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Subject Snapshot

Our computing curriculum cultivates creativity, resilience, problem-solving, and critical thinking in an increasingly digital world. We focus on IT, computer science, and digital literacy, prioritising online safety and engaging the wider community in our efforts.

Our dedicated computing suite and 1:1 device program provide pupils with opportunities to develop digital competence. Teachers use technology to enhance learning across the curriculum, and assessments enable tailored learning experiences.

The curriculum fosters responsible digital citizenship and local and global community connections. Pupils explore the impact of computing in the 21st century and real-world applications of technology.

By the end of primary education, our pupils are confident communicators, equipped with computing skills

and cultural capital for success in secondary

education and beyond.

Subject Policy

Progression Pathway


At our primary school, we value cultural capital and aim to develop well-rounded, culturally aware students. From Early Years, we foster effective communication, parental engagement, and an appreciation of local cultural diversity.


In Key Stage 1, we build upon these skills within the context of the maths and English curricula. In Key Stage 2, students focus on social, emotional, and mental wellbeing, while expanding their vocabulary and debating skills.

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Our computing curriculum, based on the NCCE scheme of work, encourages students to become responsible digital citizens. By the end of primary school, they develop confidence in expressing their views and opinions in various situations. Weekly, engaging computing lessons inspire curiosity and fascination with technology, preparing students for the real world.

We provide numerous opportunities for children to explore and experience technology, helping them become informed and thoughtful members of the digital community. Our approach to cultural capital supports student success in society, secondary school, further education, and future careers.

Cultural Capital
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A computing progression pathway outlines a structured learning journey for students, ensuring the development of essential skills and knowledge in line with the National Centre for Computing Education's scheme of work. It focuses on three core areas: computer science, information technology, and digital literacy.

The pathway helps educators deliver a balanced and comprehensive curriculum that builds upon previous learning, fosters problem-solving and creativity, and prepares students for future academic and professional success. By offering a clear, step-by-step framework, the progression pathway supports consistent, high-quality computing education across all grade levels.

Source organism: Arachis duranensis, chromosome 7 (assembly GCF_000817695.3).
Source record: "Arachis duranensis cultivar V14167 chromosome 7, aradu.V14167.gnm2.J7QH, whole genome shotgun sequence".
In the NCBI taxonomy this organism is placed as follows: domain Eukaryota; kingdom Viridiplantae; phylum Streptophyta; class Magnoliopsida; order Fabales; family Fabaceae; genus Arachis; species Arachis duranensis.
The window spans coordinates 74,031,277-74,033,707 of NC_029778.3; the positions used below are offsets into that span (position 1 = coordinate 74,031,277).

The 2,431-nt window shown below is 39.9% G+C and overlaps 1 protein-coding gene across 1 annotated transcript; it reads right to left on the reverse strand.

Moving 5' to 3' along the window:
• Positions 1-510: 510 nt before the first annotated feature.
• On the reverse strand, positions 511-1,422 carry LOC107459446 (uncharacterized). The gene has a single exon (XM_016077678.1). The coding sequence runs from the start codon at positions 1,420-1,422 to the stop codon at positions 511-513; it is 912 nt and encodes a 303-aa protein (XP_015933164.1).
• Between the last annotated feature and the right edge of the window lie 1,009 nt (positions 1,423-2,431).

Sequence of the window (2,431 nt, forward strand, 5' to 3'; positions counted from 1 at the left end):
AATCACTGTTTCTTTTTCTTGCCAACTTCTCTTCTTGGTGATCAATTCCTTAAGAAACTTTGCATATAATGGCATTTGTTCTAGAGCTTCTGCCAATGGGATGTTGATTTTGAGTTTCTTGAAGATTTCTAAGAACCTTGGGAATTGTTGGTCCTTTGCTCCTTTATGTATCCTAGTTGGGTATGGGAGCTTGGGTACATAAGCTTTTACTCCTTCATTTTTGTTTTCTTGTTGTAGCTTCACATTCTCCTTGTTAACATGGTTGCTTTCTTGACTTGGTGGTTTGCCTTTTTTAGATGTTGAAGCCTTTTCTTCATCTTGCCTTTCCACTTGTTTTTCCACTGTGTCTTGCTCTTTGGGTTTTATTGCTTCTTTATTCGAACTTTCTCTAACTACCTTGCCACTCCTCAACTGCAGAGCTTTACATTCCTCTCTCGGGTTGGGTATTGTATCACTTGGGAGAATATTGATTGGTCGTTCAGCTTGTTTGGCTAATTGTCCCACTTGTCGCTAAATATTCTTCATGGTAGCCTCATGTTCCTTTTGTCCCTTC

P2S Computing

Further Information

"Through our computing curriculum at Nantwich Primary Academy we aim to give our pupils the life-skills that will enable them to embrace and utilise new technology in a creative, as well as responsible and safe way in order to flourish. We acknowledge that technological devices and software are an integral part of everyday life and that society is becoming more and more reliant on technology to guide, innovate and develop practice in many sectors of work, education, and daily life.

We will strive to keep children safe on line and provide them with the knowledge and tools to do so. We will also empower parents, carers and the wider community with up to date information regarding keeping children safe online.

We want children to become autonomous, independent users of computing technologies, gaining confidence and enjoyment from their activities. We want the use of technology to support learning across the entire curriculum and to ensure that our curriculum is accessible to every child.  Not only do we want them to be digitally literate and competent end-users of technology but through our computer science lessons we want them to develop creativity, resilience and problem-solving, and critical thinking skills. 

We want our pupils to have a breadth of experience to develop their understanding of themselves as individuals within their community but also as members of a wider global community and as responsible digital citizens. We will use IT and computing to empower staff to work more efficiently, creatively and effectively to improve their teaching and the assessing of the pupils in their class."


Not only do pupils use technology to access the broader curriculum as consumers and creators but pupils also take part in a constantly evolving and exciting computing curriculum the aims of which are outlined below.

  • Provide a broad, balanced, challenging and enjoyable curriculum for all pupils.

  • Meet the requirements of the national curriculum programmes of study for Computing at Key Stage 1 and 2.

  • Develop pupil’s computational thinking skills that will benefit them throughout their lives.

  • Use ICT and computing as a tool to enhance learning throughout the curriculum.

  • To equip pupils with the confidence, skills and capability to use digital tools and technologies throughout their lives.